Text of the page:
After building their own companies, the entrepreneurs behind Toronto’s PlanetCorp have turned their sights to a model of acquiring a portfolio of tech firms in the artificial intelligence (AI), 5G, digital transformation, and blockchain sectors.
Founded in 2020 by CEO Siva Vakalapudi, PlanetCorp is a Toronto-based holding company building a merger and acquisition (M&A)-focused business.
Amid a recent surge in M&A activity in Canada’s tech sector during COVID-19, PlanetCorp’s team sees a path to growth through merging with and acquiring other firms, and working closely with the companies to help them scale.
“For us, it was really about, where do we believe the market’s headed.”
-Mudit Rawat, PlanetCorp CRO
In February, PlanetCorp bought its third company, Toronto’s Nugget.ai, an AI “people analytics” platform that helps companies hire and train talent. The financial terms of the deal were not disclosed. PlanetCorp’s two other acquisitions include Toronto-based firms Planet4IT and e-Cubicle Partners.
“For us, it was really about, where do we believe the market’s headed,” Mudit Rawat, PlanetCorp’s CRO, said in an interview. “We were thinking ahead and going, ‘well, what do the next 10 years look like, and what are the technologies that will really change the way companies do business and people interact with each other.’”
“Our thesis really is that the world of 5G, AI, and blockchain is going to be huge in the next five to 10 years,” said Rawat. “We want to acquire interesting companies that are building mostly enterprise tools for that segment.”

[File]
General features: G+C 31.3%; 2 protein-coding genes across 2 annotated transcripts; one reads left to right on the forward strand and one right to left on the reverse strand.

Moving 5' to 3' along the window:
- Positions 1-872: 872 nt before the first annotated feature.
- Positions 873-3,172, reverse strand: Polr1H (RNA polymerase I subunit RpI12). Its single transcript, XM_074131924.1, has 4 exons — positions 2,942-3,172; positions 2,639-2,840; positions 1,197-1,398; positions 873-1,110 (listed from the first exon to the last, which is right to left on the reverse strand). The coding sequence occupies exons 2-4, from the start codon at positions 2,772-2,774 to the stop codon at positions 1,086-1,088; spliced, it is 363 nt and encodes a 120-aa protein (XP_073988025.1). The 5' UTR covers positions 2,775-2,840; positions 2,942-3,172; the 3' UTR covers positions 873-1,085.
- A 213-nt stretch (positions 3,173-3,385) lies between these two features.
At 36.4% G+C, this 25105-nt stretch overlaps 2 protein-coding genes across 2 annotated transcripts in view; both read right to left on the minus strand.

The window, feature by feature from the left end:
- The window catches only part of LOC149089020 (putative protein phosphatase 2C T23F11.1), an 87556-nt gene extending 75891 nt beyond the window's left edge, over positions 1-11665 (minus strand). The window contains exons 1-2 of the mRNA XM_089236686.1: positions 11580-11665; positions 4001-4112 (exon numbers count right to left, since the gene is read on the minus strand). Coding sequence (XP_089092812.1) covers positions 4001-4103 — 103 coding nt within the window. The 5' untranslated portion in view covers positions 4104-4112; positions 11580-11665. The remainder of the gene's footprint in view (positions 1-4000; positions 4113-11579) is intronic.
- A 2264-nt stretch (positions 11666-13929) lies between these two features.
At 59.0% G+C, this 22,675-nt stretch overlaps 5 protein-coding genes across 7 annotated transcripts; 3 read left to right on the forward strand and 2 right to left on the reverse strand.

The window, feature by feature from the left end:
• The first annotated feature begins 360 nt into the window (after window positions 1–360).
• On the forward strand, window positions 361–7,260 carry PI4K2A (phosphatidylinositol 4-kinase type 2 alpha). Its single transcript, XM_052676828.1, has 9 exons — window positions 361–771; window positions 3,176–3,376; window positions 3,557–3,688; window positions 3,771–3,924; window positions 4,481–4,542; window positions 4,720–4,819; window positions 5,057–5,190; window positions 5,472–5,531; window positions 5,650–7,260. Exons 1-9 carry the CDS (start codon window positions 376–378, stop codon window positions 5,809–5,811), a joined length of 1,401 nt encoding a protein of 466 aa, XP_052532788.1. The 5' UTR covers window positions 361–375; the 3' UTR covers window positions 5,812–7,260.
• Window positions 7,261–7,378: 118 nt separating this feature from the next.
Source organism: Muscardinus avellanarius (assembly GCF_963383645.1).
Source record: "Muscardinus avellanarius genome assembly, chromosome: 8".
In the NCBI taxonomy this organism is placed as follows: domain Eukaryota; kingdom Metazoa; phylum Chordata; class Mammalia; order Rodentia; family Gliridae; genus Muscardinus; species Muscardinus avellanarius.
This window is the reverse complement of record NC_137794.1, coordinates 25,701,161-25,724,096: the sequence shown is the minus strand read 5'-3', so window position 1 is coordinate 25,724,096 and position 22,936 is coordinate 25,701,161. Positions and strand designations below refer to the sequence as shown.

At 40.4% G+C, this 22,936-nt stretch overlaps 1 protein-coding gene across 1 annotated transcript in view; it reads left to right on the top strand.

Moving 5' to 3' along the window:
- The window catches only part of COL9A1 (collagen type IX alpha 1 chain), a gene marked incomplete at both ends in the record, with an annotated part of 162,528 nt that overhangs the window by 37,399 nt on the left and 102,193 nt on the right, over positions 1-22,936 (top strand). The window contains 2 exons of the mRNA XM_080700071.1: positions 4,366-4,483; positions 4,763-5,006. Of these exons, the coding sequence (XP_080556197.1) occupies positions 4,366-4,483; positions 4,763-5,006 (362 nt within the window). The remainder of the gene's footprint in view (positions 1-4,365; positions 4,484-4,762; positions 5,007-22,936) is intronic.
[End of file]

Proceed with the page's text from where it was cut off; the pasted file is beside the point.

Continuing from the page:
PlanetCorp currently consists of a team of three people based in Toronto. The Canadian holding firm invests in tech companies building software solutions and providing professional services for enterprise and mid-market customers.
The firm’s founder, Vakalapudi, is a serial entrepreneur with over 20 years of business and technology management experience. Vakalapudi is also the founder and CEO of Indian adtech company Citimedia, a 5G-enabled digital advertising platform that services India’s railway transit system. At PlanetCorp, Vakalapudi oversees the management of the company’s subsidiaries and spearheads its AI and cloud transformation efforts.
As CRO, Rawat has been tasked with leading PlanetCorp’s M&A practice and acting as fractional COO for its portfolio companies. Prior to joining PlanetCorp, Rawat founded Toronto-based grocery delivery startup Urbery and consulting firm Nexus Commerce, which was focused on helping brand and innovation teams develop, deploy, and scale their e-commerce strategies. Nexus was sold to Tompkins International in 2019.
From operator to holding company
“We started our journey with acquiring a couple of professional services companies because we want to understand how M&As work,” said Rawat. “We’re not M&A people, we’re mostly entrepreneurs and operators who have been … either building or selling our company. So, we thought, why don’t we start this holding company.”
“Because of COVID, there is this weird phenomenon that’s happening [where] a lot of capital exists in the market but people panic and they decide not to deploy it,” said Rawat.
“What’s happening is, a bunch of operators … who have had experience building companies … have become VCs or switched over to the investment side.”